The major risk factors for diabetes in sub-Saharan Africa are similar to those in other regions of the world, whether this refers to the modifiable risk factors, such as urbanisation, obesity, physical inactivity, or those that are not mutable, such as increasing age and ethnicity. The rising prevalence of diabetes in the region has largely been ascribed to changes in lifestyle and urbanisation, resulting in greater levels of obesity and physical inactivity. However, obesity has traditionally been uncommon in many parts of the region, largely owing to scarcity of food and high levels of energy expenditure.17 18 As recently as 1995 only 1–7.1% of women aged 15–45 years of age in 18 sub-Saharan Africa countries were obese (body mass index (BMI) >30 kg/m2); Namibia and Zimbabwe alone had a prevalence of more than 5%.19 Yet at the same time, 31% of South African women were obese, even exceeding the 20.7% reported in US women.17 19 Given the marked fourfold difference in obesity between rural and urban areas, the strong relationship between level of education as a marker of socioeconomic status and obesity within countries with low gross national product (although this seems to fall away in countries with higher gross national product; fig 1)17–19 and the extent of urbanisation projected by 2025, suggesting that 70% of Africans will reside in cities at that time, increasing rates of obesity can be expected in the region. This in turn will fuel the rise in diabetes prevalence as obesity, expressed by BMI or centrally by waist circumference or waist:hip ratio, has been consistently an independent risk factor for diabetes in the region.12 15
Cultural perceptions of body size may well hinder measures to reduce rates of obesity, which is an important concern. A larger body size has many positive connotations in black rural communities and similarly, in some groups of urban black women, a larger body size may be associated with affluence, health, attractiveness and happiness. Black African women also generally experience less pressure from male partners, family and friends to be thin.20 Further, there is a stigma attached to the syndrome of weight loss and wasting associated with HIV/AIDS21; however, some evidence indicates that cultural perceptions of body size may be changing, and that women may be willing to reduce their body size for improved health and social reasons.22 Nevertheless, much work still needs to be done in this area.
An additional factor in sub-Saharan Africa may well have an impact on rates of obesity and diabetes—the evidence that adverse events in early life are associated with an increased risk for obesity, diabetes and other chronic diseases in adults.23 Undernutrition is a common problem in children of the region. Rates of stunting varying from 20% to 40% have been reported in children <5 years of age.24 To compound the problem, stunting confers a two- to sevenfold risk for being overweight, even in children. Indeed the deleterious effects of weight gain in children with low birth weight on insulin sensitivity were already demonstrable in 7-year-old South African children in the birth to age 10 cohort.25
In contrast to the ease with which obesity can be ascertained in field studies, it has been difficult to measure physical activity with any degree of reliability in such studies, owing to the lack of standardised and validated methods. Consequently, few reports have been able to identify physical inactivity as a risk factor for diabetes in sub-Saharan Africa. Despite this, Sobngwi et al were able to show an inverse relationship between fasting glucose concentrations and energy expenditure.26 Thus physical inactivity, a consequence of urbanisation, due to changes in modes of work and transport from rural areas,27 is also expected to play a role in the increasing diabetes prevalence.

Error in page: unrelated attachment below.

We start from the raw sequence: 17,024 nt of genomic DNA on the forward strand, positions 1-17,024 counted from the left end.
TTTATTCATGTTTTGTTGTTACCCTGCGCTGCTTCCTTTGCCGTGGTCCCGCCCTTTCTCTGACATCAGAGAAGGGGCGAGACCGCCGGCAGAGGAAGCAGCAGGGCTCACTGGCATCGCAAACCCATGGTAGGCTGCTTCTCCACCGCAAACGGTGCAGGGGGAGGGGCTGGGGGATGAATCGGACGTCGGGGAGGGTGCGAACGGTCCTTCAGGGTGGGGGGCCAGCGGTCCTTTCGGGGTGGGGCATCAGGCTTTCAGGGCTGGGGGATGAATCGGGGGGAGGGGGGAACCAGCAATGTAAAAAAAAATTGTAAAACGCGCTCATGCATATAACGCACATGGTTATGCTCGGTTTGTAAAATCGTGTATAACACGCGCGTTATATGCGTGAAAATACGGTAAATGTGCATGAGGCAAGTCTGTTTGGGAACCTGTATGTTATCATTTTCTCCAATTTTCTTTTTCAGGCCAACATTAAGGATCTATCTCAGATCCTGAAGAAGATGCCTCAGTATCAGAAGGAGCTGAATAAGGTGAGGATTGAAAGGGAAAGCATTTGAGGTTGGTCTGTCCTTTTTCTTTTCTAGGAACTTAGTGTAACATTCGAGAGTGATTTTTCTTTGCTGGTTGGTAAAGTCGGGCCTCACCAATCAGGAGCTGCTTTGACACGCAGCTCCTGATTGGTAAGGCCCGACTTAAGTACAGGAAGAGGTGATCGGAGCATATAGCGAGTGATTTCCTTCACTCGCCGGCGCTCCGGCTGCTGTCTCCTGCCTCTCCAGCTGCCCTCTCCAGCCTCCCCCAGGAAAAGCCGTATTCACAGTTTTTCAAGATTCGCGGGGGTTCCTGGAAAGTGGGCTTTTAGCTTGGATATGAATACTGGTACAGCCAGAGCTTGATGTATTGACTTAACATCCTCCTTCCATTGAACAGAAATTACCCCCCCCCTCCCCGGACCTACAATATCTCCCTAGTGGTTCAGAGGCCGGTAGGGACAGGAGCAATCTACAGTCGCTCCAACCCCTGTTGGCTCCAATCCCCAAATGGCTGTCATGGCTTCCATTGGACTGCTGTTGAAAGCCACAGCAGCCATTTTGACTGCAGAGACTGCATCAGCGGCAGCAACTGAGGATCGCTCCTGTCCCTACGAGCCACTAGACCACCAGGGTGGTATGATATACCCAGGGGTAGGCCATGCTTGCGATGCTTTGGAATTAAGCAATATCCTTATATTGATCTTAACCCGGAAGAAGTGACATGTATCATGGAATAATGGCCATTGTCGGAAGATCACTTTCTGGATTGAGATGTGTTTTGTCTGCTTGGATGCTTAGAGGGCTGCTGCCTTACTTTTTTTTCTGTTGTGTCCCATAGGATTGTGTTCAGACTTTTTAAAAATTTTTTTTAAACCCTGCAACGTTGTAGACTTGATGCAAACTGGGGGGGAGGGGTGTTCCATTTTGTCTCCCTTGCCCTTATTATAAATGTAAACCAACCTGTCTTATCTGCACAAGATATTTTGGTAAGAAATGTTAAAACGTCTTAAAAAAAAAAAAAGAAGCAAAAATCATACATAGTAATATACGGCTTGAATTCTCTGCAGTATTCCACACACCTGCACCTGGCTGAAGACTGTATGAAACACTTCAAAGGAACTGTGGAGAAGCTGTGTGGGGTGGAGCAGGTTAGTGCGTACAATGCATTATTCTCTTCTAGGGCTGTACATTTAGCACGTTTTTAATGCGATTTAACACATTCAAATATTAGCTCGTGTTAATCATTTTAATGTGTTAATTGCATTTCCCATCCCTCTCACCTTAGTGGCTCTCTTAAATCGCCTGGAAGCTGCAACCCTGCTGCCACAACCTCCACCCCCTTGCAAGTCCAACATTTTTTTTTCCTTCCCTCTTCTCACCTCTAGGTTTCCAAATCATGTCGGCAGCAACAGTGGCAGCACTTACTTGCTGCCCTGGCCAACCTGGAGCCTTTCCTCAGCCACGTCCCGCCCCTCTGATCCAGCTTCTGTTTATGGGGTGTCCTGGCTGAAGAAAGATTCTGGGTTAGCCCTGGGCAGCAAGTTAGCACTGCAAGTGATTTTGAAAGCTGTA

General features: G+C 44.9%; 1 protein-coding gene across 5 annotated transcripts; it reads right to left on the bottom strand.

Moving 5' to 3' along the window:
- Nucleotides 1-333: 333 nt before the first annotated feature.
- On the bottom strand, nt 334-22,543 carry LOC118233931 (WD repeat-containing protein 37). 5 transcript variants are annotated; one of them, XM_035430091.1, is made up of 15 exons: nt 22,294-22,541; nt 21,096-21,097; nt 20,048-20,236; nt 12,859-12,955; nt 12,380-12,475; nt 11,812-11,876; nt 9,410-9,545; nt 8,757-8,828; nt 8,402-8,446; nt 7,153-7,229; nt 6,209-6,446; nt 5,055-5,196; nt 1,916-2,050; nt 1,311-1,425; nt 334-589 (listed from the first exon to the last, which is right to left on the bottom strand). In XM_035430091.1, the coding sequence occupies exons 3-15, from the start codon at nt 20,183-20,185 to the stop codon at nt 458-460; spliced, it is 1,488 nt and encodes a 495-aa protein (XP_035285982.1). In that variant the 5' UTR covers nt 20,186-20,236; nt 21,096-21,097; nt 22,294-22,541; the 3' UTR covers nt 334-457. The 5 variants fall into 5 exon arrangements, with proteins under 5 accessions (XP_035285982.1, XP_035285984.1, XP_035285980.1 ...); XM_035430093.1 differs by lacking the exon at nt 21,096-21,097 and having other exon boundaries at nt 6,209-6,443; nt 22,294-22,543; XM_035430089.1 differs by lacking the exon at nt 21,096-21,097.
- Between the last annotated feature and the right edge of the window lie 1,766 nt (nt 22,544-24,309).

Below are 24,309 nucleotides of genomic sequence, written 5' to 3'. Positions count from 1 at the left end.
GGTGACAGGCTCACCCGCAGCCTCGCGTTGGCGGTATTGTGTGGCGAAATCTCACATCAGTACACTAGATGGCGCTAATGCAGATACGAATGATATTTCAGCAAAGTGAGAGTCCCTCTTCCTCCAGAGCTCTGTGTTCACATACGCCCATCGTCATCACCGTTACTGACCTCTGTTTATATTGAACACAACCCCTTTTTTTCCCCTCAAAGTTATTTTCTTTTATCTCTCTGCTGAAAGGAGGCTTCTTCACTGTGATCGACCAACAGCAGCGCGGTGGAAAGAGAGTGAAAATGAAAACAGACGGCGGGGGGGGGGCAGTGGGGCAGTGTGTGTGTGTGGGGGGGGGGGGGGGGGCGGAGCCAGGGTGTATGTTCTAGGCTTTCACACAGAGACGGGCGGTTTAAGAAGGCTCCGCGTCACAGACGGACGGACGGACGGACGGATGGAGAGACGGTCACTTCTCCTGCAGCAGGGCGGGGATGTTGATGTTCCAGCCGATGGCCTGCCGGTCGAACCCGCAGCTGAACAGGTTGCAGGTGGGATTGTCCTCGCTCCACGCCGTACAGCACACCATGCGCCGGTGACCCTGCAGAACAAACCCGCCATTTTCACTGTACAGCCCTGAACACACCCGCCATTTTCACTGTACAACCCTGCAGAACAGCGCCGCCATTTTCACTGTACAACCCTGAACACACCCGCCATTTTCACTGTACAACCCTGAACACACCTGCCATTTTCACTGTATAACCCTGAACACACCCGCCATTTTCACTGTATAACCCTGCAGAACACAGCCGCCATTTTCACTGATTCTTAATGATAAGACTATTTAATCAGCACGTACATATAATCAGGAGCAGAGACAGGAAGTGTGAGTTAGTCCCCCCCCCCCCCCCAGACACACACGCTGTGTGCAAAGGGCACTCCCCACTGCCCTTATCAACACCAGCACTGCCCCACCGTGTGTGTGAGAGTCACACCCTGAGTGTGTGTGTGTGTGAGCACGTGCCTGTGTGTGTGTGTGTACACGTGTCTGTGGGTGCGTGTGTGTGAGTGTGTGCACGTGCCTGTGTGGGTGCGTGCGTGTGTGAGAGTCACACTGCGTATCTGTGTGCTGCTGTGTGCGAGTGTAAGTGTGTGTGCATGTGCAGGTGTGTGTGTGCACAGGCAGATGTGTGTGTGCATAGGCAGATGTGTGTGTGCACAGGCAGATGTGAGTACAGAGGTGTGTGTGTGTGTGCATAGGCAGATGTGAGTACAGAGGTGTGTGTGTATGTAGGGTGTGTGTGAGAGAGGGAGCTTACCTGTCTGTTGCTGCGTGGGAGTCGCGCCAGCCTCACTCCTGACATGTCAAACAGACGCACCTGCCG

Further to this, in African countries for which there are reasonably representative data, physical inactivity has been linked to obesity, with this association being at least partially explained by economic development.28 Utilisation of the validated Global Physical Activity Questionnaire with the WHO STEPwise surveillance programme in the region is likely to redress the lack of comparative data on physical activity.
Investigation of the genetic determinants for type 2 diabetes in sub-Saharan Africa has received some attention, particularly through the Africa American Diabetes Mellitus (AADM) study, which is conducting a genome-wide search for susceptibility genes for diabetes in West Africans.29 This group has recently identified four major genetic loci (10q23, 4p15, 15q14 and 18p11) which influence C-peptide concentrations in West Africans with type 2 diabetes.30
Impact of HIV/AIDS
We cannot view the regional burden of diabetes in isolation. According to the UNAIDS 2006 report, sub-Saharan Africa is not only home to 63% (24.7 (21.8–27.7) million) of all people infected with HIV world wide, the region also accounts for the majority of deaths globally (72%, 2.8 (2.4–3.2) million), placing it at the centre of the global HIV epidemic.31 Although there is evidence that the spread of HIV is stable or diminishing in the bulk of East and West African countries, the same cannot be said for Southern Africa, which in any case accounts for the majority of cases of HIV. Unsurprisingly, given the extent of the HIV epidemic, the peak age-specific incidence of 20–40 years and the almost complete absence of antiretroviral therapy programmes in the region, a large premature mortality has been observed. In South Africa, for example, which is worst hit, the mortality rate for young women has risen fivefold and in men twofold.32 As a consequence, the number of people reaching the age of peak incidence of diabetes (>40 years) would be expected to fall, as would the population growth rate.
We have previously modelled the impact of the HIV epidemic on the burden of diabetes, but this was limited to South Africa. The analysis also examined the projected impact of the epidemic on the number of people with known diabetes who would be expected to use the health services in 2010.33 Despite a reduction in projected population growth rate between 1995 and 2010 of 1.8% to 1.3%, the analysis indicated that the number of people with diabetes can be expected to grow, merely as a consequence of the continued expansion (albeit at a lower rate) and ageing of the population.